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2017 Technical Exalted Interview

Sep 7, 2017

Last Friday we announced this year’s Technical Exalted—Bogycoins (IGN: Romichete)! As the creator of hex.tcgbrowser, Bogycoins has been instrumental in creating quality tools for our community. Today we are pleased to share a few words from the man himself:

Technical Exalted

So, how does it feel to be this year’s Technical Exalted? What was the first thing that went through your mind when you heard?

It feels awesome! I’m very honored and proud to be given this title. When I first read about the program update I hoped I would be picked, and although there are many valorous people in the community that build all kind of cool stuff, I felt I had good chances to be chosen (the support from community contributed greatly to that feeling). So when I checked the Friday update and saw the announcement, I can’t say I was very surprised, but it felt really good! Thank you!

How did you first get involved in HEX? Tell us your origin story.

I always loved card games. I played them since I can remember. Not TCGs though. The first and only one before HEX was WoW TCG. I was playing it very casually with some friends and my wife, as there were very few people playing in my town. But then I found about the HEX kickstarter on the old WoW TCG forums. After I read the first couple of lines from the description, I knew I had to back it. It was exactly what I needed. A TCG I could play whenever I wanted that also included a PVE part and was created by Cryptozoic. It was perfect. And so I did! I can’t remember what my first pledge was, but I know that I increased it several times. When I finally decided to get the Pro Player it was gone, so I settled on Dungeon Crawler. Thinking about it now, I’m kinda sad I didn’t go higher, but well..this is life, you don’t always make the correct choices 🙂

What is hex.tcgbrowser? What made you first decide to start making a community tool?

TCGBrowser is a lot of things; depends from which side you look at it. For most people, it’s a web application with a lot of features, like card and equipment databases, collection management, deckbuilder, match tracker, a trading post and many more. For me, it’s my main hobby and where I spend a lot of my free time. Whenever I have some time, I tend to open my IDE and start fixing bugs, improving the code, or working on some new feature rather than playing HEX… it’s weird I know 🙂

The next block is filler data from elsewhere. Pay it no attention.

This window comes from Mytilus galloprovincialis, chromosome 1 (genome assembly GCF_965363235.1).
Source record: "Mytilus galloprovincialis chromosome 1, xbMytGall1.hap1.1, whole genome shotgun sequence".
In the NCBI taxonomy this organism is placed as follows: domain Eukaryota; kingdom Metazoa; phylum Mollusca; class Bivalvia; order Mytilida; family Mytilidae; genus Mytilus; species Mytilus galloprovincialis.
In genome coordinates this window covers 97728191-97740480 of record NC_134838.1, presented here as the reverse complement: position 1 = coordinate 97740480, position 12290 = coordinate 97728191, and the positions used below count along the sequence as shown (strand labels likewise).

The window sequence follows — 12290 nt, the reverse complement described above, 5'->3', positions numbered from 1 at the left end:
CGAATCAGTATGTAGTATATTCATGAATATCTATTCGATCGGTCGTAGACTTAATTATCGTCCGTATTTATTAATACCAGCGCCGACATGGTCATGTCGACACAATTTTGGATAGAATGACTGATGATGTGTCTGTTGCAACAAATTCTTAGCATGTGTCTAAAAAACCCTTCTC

TCGBrowser has a long history, well before HEX. Originally, I created wow.tcgbrowser.com which was a card database for the WoW TCG… I think it was in 2009. At that time, there were very few databases for it, and the ones that existed were very light in features and looked like they were built in the 90’s. Also during that time, I stopped playing WoW after some years of hardcore raiding and had a lot of free time. As one of my passions is to program stuff, I decided to create a faster and nicer looking card database myself and learn some web technologies in the process. Over the years I’ve added a lot of features, and the site evolved from a simple card database into a complex application that was one of the most used resources for WoW TCG players, I would say.

Fast forward to 2013, I think it was about the same time when WoW TCG stopped development and HEX kickstarter was announced. While I was sad to see WoW TCG go away, I was excited about HEX and I knew that it will need a proper database. Since I was happy with the site I already had, I decided to keep the core engine and functionality and build the new page on top of it. I’ve started porting the WoW site, dropping features that weren’t needed, and writing a big list of new features that I planned to add.  And so, in couple of months, I released the first version of the site that had only the card browser with some filters. For a while it was just that, but behind the scenes I was working on more features like the deckbuilder, options to display EA versions or the double back, etc. When the game was released in Alpha, I finally got a real feel for HEX and this helped me focus on what features I should really work on. Until then, all my work was done based on what I’ve seen on Kickstarter and what I expected would be needed from my previous experience. Feedback was also coming from people using the site in the form of suggesting new features or providing bug reports. Slowly, I started to release more and more features, and I’ve never stopped since then.

What feature are you proudest of on your site?

That’s a hard question, there are a lot of features I like. Pretty much all of them, actually 🙂

I think one that I really love is actually the first and most important feature, in my opinion—the card browser itself. It’s really fast, and you can easily find any card with the help of filters and the search box. The way I implemented this is that the basic information for all cards is loaded right at the beginning. That allowed me to create filters for basically anything related to a card, and those filters were very fast because all operations were done on the client, so there was no need for server requests which would have increased the loading times.